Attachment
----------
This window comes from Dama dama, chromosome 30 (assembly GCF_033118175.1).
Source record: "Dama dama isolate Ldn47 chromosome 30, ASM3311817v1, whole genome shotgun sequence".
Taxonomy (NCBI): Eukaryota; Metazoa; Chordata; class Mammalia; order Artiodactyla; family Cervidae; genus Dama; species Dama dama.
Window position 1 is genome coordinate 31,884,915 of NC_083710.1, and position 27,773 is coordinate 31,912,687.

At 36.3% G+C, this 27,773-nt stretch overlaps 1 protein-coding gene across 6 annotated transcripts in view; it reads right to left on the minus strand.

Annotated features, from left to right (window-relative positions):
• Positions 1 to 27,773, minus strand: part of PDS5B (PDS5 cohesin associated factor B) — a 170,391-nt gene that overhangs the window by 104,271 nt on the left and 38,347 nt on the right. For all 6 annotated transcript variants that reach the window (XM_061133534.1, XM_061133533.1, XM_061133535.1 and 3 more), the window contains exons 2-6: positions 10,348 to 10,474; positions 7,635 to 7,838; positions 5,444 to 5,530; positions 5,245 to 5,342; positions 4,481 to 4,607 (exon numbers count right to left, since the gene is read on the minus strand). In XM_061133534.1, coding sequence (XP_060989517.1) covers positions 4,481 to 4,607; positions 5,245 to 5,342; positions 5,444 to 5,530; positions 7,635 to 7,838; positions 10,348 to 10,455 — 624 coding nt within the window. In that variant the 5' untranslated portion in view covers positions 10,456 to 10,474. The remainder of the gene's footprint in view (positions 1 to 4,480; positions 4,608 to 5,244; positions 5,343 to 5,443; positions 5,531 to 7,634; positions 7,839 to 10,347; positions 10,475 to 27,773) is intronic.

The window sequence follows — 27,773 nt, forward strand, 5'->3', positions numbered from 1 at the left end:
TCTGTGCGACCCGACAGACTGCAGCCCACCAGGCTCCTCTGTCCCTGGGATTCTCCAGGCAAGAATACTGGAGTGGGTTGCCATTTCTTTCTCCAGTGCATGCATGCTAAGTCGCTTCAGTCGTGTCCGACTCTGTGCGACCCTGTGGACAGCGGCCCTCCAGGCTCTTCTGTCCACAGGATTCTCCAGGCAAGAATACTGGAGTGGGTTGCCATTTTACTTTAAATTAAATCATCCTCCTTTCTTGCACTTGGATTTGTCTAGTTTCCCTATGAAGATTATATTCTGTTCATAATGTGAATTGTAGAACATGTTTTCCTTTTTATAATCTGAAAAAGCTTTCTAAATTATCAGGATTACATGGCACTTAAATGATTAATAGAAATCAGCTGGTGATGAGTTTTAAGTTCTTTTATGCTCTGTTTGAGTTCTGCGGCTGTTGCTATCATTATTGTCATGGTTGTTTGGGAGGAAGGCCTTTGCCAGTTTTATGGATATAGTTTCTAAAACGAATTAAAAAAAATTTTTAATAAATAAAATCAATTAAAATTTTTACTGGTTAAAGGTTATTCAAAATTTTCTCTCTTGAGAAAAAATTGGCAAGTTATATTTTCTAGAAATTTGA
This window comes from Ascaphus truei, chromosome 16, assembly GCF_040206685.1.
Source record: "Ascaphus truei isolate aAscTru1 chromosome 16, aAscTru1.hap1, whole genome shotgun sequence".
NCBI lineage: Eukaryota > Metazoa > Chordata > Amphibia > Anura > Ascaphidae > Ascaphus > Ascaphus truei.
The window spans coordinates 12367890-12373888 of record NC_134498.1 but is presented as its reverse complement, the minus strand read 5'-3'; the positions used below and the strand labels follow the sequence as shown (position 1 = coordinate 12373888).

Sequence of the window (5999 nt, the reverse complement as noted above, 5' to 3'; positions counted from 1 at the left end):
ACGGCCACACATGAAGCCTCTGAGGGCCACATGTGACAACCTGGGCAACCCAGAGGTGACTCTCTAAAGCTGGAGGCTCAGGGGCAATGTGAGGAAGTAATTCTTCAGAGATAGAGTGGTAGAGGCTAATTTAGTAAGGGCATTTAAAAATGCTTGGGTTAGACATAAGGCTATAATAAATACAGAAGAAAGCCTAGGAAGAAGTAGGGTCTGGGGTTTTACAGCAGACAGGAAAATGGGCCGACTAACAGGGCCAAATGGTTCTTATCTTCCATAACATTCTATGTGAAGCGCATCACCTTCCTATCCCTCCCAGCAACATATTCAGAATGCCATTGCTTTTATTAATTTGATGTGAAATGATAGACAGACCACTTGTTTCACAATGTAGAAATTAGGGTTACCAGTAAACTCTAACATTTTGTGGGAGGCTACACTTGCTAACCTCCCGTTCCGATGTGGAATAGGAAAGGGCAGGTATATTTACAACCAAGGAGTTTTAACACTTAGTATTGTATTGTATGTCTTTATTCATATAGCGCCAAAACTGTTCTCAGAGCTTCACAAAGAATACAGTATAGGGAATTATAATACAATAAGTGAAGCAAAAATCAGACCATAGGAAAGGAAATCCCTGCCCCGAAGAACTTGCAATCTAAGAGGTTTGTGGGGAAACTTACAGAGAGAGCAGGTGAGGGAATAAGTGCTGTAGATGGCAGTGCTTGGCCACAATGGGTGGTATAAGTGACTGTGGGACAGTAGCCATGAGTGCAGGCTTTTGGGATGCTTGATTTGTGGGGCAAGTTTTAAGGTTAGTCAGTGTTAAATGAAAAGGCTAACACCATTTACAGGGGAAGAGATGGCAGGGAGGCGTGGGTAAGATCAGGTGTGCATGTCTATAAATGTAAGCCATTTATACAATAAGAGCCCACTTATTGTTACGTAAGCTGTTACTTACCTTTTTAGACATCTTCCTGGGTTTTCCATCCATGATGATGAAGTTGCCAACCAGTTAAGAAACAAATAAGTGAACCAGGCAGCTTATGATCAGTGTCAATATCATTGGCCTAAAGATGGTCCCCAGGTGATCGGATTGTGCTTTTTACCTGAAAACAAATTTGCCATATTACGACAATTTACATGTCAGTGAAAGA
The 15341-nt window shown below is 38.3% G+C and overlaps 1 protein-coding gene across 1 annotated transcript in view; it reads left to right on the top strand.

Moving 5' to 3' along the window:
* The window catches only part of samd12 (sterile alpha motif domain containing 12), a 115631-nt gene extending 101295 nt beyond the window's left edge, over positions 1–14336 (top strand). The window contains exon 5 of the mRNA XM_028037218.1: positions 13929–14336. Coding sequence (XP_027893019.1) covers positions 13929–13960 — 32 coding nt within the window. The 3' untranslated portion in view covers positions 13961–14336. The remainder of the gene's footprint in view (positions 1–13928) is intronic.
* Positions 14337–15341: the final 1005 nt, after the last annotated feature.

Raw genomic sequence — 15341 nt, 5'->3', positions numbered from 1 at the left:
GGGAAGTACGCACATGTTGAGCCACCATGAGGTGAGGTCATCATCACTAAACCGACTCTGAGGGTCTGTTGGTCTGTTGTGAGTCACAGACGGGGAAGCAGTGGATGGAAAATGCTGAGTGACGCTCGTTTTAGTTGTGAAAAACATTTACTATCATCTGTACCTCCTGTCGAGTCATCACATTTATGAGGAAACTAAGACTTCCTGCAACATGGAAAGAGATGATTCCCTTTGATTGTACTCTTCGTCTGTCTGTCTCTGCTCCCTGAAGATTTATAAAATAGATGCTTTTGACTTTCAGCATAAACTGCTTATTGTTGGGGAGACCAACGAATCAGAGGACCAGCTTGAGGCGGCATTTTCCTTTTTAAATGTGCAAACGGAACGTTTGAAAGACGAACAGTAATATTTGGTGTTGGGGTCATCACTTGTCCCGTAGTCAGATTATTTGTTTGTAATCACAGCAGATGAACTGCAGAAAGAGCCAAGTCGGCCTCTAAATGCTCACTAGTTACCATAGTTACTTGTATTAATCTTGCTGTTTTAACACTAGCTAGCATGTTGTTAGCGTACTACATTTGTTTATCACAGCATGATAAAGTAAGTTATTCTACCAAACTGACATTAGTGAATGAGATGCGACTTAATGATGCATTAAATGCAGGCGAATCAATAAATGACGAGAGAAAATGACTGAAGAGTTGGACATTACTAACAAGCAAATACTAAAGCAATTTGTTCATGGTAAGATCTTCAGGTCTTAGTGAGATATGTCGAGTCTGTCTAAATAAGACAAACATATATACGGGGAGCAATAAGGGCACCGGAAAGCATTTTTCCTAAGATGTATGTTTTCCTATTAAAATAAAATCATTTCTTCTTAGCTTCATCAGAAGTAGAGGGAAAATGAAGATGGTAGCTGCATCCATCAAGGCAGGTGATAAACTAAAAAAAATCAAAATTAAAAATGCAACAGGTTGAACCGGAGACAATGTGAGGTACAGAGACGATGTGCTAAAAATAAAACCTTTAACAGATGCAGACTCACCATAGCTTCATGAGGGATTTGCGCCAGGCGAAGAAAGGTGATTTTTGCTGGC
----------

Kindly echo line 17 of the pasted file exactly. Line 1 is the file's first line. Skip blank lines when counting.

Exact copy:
Moving 5' to 3' along the window: